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Senate panel to consider end of gay marriage ban

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There has been a lot for supporters of gay marriage to celebrate this year, including a new law that permits same-sex nuptials in New York.

Back in February, the Justice Department said it would no longer defend the federal law that restricts marriage to heterosexual couples, citing doubts about its constitutionality. This week, the White House said President Obama wants to overturn the law. On Wednesday, the Senate Judiciary Committee will consider a bill that would do that and — for the first time — give federal benefits to same-sex couples who marry.

Those benefits would have made a big difference for Ron Wallen of Indio, Calif., who spent more than half a century with Tom Carrollo. Carrollo died in March after a long illness, a few months shy of their third wedding anniversary.

Now Wallen’s not only grieving for his husband, but he’s also facing financial chaos.

“It’s hard to accept that it’s the American government that’s throwing me out of my family home,” Wallen told NPR.

Under the federal Defense of Marriage Act, or DOMA, a marriage must be between a man and a woman. So Wallen is not entitled to get his husband’s small monthly pension or his Social Security survivor’s benefits, which are double the payments Wallen gets on his own.

“I lost my husband, my partner of ... 58 years and the love of my life, and now I’m going to lose the home we shared under very adverse circumstances because of this law,” Wallen said.

Wallen will appear Wednesday in the Senate, where he’ll ask lawmakers to pass the bill to repeal the Defense of Marriage Act. The bill would also make clear that same-sex couples who marry are entitled to file joint tax returns, qualify for Social Security survivors’ benefits and enjoy other rights under federal law.

Only hours before the hearing, the White House weighed in, saying President Obama supports the bill.

A spokesman said Obama believes the federal government should not deny gay and lesbian couples the same rights as straight people.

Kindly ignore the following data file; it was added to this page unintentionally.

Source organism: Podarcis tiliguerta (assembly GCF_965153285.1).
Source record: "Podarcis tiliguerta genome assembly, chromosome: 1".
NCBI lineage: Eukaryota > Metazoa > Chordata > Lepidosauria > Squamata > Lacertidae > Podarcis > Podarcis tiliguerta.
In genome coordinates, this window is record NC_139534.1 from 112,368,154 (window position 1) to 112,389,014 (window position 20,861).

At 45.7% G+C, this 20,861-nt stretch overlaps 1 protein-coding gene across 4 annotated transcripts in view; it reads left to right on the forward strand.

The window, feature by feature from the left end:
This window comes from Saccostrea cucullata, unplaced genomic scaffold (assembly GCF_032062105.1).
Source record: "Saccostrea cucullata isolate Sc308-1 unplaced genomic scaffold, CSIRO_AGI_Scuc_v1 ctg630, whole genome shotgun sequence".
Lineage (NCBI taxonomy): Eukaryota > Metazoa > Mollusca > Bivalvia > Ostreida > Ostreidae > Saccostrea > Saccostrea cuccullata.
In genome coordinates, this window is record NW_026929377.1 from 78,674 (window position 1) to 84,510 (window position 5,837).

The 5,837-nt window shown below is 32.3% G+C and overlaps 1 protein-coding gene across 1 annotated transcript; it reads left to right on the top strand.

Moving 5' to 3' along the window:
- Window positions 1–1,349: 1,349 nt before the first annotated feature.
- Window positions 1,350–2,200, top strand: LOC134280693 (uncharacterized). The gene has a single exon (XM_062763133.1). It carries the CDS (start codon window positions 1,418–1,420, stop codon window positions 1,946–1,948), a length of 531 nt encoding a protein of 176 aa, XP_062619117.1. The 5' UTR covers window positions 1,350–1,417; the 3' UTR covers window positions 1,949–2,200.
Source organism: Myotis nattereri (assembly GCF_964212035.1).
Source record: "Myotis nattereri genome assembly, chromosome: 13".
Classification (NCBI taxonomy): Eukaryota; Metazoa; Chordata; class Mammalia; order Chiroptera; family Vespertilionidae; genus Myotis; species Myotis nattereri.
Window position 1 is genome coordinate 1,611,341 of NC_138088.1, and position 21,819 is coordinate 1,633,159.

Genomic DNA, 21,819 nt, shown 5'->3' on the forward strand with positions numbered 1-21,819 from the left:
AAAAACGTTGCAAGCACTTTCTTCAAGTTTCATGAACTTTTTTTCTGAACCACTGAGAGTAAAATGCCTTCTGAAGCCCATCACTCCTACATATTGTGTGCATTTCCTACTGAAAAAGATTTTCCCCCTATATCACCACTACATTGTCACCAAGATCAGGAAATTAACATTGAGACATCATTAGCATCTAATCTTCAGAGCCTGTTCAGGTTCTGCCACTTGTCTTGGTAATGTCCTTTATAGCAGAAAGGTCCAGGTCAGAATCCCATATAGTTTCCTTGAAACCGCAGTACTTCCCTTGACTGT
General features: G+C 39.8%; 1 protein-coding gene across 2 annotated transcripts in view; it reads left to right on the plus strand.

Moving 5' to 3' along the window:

“The president has long called for a repeal of the so-called Defense of Marriage Act, which continues to have a real impact on the lives of real people,” Shin Inouye said.

Five states and the District of Columbia have legalized same-sex marriage. Same-sex marriages will begin Sunday in New York.

But Joe Solmonese, president of the Human Rights Campaign, says there’s still a lot of misunderstanding.

“I think for many people in this country they are unaware that in states where same-sex marriage is the law of the land — like New York, like Massachusetts — we are still denied those fundamental federal benefits in those states,” he said.

Many people are still angry that the Obama Justice Department walked away from the Defense of Marriage Act, leading the GOP-led House to hire a private lawyer to back the law in court challenges.

Maggie Gallagher, chairman of the National Organization for Marriage, told NPR that marriages between a man and a woman deserve a special place under the law.

“These unions are unique. They make new life. They connect children in love to their mothers and fathers,” she said. “That’s not bigotry. It’s common sense.”

The prospects for repealing DOMA this congressional session are cloudy. There’s more support in the Senate than in the House, but it’s likely to be a campaign issue in the next round of elections.

Wallen says he knows any change in the law is likely going to come too late to help him.

“I just want it to be right and if not today, tomorrow, and this is the time to start it,” he said. “The time is now.”

Copyright 2011 National Public Radio.


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